Creating this story was also an opportunity to emphasize that the Black community is not monolithic, he says. One character’s struggle with the tension between violent and nonviolent protest is an important theme in the piece.
“That’s one thing that I wanted to do even through the casting of the film – is cast Black people in a nuanced light that we haven’t seen before. There are different types of thought, different approaches to even protest, different textures of love.”
The characters explore and embody these themes throughout the piece through their interactions with one another, and their performance as they rehearse.
Gary L. Perkins, a D.C. local who grew up in Waldorf, plays Noble, another actor in the crew. “The story not only highlights what black artists go through individually, but also our shared experiences,” Perkins says. “That’s something that’s not often highlighted. Stories of oppression, self-discovery, the uprising that we’re embracing in this specific scene: this was about what it’s like to be an actor in 2020. It’s this infusion of art and activism.”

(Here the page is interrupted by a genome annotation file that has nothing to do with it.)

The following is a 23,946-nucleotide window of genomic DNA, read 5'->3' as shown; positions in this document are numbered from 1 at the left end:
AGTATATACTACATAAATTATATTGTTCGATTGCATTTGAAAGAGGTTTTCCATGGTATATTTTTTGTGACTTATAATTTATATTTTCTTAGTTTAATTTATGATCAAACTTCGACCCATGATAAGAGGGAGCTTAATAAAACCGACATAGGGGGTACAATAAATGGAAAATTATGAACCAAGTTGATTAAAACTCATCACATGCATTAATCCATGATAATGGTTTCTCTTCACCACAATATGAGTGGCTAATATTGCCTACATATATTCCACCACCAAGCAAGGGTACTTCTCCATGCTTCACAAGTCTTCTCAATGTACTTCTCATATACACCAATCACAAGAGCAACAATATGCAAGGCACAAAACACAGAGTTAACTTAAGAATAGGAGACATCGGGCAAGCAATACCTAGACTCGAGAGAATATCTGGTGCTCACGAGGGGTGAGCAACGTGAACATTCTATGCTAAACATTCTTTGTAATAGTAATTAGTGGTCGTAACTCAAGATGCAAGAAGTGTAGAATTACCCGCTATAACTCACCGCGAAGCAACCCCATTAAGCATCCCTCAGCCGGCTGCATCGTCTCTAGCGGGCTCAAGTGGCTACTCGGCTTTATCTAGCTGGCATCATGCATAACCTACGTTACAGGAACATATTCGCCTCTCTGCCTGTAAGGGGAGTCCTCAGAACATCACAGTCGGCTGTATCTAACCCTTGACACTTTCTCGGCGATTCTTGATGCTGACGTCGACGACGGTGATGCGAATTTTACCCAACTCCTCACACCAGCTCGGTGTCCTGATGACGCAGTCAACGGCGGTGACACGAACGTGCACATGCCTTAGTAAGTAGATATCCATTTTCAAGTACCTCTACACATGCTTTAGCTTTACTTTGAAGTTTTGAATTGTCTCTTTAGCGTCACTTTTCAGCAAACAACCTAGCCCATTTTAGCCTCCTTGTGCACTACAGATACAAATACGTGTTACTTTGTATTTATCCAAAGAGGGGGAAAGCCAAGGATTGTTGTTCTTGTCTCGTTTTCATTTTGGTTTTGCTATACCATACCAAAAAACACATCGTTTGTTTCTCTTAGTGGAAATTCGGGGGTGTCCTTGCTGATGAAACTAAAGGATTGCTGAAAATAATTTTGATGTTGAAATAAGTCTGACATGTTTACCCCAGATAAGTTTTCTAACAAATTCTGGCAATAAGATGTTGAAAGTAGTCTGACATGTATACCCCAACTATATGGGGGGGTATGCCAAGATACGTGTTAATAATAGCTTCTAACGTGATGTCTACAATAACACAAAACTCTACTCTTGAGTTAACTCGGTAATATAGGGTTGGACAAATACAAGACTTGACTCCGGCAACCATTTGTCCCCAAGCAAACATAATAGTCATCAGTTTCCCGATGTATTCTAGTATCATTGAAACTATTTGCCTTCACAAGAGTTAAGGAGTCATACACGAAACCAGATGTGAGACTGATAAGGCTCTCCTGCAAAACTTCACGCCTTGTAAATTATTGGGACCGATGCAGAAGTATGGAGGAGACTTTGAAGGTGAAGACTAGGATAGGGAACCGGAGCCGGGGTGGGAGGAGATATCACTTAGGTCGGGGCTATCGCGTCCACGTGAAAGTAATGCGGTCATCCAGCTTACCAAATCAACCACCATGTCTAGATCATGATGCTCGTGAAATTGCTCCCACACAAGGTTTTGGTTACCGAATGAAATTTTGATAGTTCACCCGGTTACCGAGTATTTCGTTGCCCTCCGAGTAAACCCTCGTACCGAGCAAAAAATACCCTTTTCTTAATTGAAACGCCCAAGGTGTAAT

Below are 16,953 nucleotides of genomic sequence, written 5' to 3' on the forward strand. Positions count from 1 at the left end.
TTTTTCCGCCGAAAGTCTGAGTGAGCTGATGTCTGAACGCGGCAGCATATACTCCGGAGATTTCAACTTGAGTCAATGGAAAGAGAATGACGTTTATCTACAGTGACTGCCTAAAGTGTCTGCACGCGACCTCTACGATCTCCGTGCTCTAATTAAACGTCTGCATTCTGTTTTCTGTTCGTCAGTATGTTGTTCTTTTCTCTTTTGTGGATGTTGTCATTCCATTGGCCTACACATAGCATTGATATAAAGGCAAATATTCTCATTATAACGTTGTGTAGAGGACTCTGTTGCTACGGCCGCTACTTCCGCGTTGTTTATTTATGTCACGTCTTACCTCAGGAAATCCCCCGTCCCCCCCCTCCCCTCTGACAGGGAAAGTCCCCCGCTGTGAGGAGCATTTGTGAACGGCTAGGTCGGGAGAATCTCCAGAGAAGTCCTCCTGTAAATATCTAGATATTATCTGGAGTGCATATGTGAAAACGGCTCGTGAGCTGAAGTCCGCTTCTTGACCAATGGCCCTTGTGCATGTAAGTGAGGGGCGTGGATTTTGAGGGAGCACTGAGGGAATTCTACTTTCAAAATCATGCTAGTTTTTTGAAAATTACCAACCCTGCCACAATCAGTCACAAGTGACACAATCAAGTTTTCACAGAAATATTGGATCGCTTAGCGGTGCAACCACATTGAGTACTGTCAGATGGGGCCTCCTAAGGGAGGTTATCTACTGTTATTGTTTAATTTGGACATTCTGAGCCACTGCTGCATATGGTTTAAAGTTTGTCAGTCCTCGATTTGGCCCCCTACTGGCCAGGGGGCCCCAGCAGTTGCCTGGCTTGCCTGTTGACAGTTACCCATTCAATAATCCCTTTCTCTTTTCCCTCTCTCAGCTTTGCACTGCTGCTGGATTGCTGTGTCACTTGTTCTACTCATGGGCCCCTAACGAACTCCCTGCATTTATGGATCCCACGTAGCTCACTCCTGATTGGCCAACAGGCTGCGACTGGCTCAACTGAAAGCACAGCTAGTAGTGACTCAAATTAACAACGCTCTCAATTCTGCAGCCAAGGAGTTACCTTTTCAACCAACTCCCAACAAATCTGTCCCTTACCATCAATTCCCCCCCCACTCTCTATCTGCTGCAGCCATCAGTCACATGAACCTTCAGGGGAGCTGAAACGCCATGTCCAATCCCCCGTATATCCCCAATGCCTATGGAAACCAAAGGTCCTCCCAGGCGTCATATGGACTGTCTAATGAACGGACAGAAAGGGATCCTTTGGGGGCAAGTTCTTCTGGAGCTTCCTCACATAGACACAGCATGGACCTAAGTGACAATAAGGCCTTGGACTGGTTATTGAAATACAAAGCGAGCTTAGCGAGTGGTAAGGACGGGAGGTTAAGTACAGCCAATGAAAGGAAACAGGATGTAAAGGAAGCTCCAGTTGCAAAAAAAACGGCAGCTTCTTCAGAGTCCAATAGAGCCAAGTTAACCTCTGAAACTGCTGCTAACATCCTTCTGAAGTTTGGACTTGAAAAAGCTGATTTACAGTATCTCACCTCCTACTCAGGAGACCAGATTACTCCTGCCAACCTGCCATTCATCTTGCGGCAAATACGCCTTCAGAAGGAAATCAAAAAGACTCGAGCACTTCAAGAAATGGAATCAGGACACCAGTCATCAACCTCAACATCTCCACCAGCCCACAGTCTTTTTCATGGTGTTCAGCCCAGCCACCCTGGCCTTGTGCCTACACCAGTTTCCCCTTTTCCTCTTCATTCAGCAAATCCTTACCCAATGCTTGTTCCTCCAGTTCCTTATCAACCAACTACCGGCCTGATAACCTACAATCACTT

Both Perkins and Psalm say creating a musical around a group of actors in the theatre scene was an exciting experience that opened new avenues for expression and storytelling. “It’s a cathartic feeling, because it’s us talking about being actors,” says Perkins.
“To play an actor playing an actor makes your performance a little more grounded, but it also raises the stakes – knowing how important this message is, but also for this story to cause some real change.”